2012 Reading quotes

Sacraments of Grace and Gospel

February 9, 2012
In his classic work, The Cross of Christ, John Stott elaborates how the sacraments dramatize the meaning of the cross:

“Protestant churches have traditionally referred to baptism and the Lord’s Supper as either “sacraments of the gospel” (because they dramatize the central truth of the good news) or “sacraments of grace” (because they set forth visibly God’s gracious saving initiative). Both expressions are correct. The primary movement which the gospel sacraments embody is from God to man, not man to God. The application of water in baptism represents either cleansing from sin and the outpouring of the Spirit (if it is administered by affusion) or sharing Christ’s death and resurrection (if by immersion) or both. We do not baptize ourselves. We submit to baptism, and the action done to us symbolizes the saving work of Christ. In the Lord’s Supper, similarly, the essential drama consists of the taking, blessing, breaking and giving of bread, and the taking, blessing, pouring and giving of wine. We do not (or should not) administer the elements to ourselves. They are given to us; we receive them. And as we eat the bread and drink the wine physically, so spiritually by faith we feed on Christ crucified in our hearts. Thus, in both sacraments we are more or less passive, recipients not donors, beneficiaries not benefactors.”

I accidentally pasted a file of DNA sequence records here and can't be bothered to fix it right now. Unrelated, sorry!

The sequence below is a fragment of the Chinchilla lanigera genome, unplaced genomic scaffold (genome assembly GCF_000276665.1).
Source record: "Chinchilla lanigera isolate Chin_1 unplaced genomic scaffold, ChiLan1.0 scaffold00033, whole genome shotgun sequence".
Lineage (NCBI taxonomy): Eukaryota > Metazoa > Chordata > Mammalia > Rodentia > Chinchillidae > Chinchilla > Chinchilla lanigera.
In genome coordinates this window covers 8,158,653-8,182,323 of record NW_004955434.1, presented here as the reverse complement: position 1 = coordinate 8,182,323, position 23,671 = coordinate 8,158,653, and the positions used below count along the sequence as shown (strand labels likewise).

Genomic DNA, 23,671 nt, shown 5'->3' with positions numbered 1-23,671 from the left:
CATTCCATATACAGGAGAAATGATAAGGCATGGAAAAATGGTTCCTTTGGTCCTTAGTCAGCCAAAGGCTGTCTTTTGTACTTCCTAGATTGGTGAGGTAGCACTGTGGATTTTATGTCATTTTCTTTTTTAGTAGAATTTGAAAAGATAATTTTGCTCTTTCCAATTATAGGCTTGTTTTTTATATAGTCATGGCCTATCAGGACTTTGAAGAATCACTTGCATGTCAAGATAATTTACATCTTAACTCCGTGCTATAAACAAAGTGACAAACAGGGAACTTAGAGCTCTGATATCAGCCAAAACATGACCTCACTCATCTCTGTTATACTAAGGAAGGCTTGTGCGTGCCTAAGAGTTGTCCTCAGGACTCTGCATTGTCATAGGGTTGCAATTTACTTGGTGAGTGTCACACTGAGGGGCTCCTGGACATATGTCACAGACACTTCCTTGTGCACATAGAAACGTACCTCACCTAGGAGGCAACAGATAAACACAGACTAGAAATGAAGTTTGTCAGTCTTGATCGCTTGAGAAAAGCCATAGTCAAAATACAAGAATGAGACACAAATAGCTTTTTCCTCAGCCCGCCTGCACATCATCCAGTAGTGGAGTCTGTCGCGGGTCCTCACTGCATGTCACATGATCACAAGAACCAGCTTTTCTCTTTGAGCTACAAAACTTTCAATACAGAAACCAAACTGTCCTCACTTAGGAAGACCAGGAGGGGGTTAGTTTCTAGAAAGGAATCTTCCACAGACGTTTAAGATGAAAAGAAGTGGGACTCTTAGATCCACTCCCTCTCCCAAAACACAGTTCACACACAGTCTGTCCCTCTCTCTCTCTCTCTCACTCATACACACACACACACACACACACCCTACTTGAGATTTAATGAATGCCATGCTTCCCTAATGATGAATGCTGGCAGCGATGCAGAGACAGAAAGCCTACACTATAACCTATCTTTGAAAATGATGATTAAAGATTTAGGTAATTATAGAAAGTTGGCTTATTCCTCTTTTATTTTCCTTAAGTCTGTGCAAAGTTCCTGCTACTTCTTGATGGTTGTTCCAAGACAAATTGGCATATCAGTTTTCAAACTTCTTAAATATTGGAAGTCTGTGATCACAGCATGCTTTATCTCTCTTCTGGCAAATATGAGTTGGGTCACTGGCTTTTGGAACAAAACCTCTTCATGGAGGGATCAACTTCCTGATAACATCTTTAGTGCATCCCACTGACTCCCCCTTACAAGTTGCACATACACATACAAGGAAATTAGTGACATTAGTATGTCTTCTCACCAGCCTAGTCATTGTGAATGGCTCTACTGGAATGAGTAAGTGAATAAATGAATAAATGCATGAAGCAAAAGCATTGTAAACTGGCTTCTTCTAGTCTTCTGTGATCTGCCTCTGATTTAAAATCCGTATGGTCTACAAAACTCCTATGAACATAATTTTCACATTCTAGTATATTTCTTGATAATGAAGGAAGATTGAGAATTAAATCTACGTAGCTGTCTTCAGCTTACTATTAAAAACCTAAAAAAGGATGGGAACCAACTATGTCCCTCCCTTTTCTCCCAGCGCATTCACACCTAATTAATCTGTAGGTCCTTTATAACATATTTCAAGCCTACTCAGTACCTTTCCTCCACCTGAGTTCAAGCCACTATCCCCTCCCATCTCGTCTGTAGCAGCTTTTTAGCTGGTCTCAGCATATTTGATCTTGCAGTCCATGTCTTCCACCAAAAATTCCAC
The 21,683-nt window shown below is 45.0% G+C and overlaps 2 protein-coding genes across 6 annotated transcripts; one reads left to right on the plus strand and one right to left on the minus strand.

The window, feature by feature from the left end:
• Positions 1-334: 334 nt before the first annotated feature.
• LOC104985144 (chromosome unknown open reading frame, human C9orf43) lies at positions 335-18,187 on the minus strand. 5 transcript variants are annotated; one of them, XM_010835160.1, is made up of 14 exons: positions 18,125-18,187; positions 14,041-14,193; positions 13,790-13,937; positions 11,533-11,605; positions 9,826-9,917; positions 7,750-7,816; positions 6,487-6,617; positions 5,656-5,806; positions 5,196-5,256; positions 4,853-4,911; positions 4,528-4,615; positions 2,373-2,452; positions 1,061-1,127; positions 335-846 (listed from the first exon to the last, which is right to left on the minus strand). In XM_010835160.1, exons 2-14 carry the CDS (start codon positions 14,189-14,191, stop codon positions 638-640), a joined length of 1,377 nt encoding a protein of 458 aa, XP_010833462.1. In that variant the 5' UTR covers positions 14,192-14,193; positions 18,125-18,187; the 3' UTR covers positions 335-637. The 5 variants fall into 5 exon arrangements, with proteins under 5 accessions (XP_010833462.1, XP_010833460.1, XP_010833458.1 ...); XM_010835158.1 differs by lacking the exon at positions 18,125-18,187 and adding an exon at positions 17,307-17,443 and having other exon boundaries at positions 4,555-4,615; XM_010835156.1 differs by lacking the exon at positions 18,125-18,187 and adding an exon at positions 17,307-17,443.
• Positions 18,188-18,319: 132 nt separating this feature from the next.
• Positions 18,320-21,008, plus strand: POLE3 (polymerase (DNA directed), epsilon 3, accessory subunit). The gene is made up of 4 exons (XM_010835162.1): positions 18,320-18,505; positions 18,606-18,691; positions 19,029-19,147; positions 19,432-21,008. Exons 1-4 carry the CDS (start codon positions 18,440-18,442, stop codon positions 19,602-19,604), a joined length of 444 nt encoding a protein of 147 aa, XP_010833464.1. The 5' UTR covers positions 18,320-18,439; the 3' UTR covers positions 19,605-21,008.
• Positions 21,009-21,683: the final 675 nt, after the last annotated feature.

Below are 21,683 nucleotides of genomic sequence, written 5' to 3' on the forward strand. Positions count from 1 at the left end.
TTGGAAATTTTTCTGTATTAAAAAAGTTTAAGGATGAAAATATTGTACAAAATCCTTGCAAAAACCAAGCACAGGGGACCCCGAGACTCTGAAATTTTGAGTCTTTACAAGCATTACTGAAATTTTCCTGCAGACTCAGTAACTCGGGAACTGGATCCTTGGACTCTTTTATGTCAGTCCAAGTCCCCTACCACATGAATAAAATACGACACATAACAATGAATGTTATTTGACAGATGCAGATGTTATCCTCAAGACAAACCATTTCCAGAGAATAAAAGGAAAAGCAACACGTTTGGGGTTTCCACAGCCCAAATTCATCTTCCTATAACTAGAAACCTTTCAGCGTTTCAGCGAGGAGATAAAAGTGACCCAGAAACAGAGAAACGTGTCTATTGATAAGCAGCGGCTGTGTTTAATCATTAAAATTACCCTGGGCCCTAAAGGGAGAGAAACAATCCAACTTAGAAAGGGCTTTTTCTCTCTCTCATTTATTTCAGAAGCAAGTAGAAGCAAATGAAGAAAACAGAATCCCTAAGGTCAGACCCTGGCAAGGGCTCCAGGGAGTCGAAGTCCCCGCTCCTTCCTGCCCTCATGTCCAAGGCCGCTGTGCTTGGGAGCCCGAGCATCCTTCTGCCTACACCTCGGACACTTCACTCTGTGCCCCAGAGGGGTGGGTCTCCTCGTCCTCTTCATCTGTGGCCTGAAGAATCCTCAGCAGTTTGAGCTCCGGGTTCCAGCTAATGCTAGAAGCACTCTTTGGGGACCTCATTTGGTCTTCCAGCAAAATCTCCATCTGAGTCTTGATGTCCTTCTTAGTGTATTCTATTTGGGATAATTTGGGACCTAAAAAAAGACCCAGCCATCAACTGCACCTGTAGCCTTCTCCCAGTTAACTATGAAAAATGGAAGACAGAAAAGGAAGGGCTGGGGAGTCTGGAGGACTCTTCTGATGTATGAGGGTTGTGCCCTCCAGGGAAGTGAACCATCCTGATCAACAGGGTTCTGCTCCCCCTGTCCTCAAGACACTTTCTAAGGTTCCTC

(page 253)

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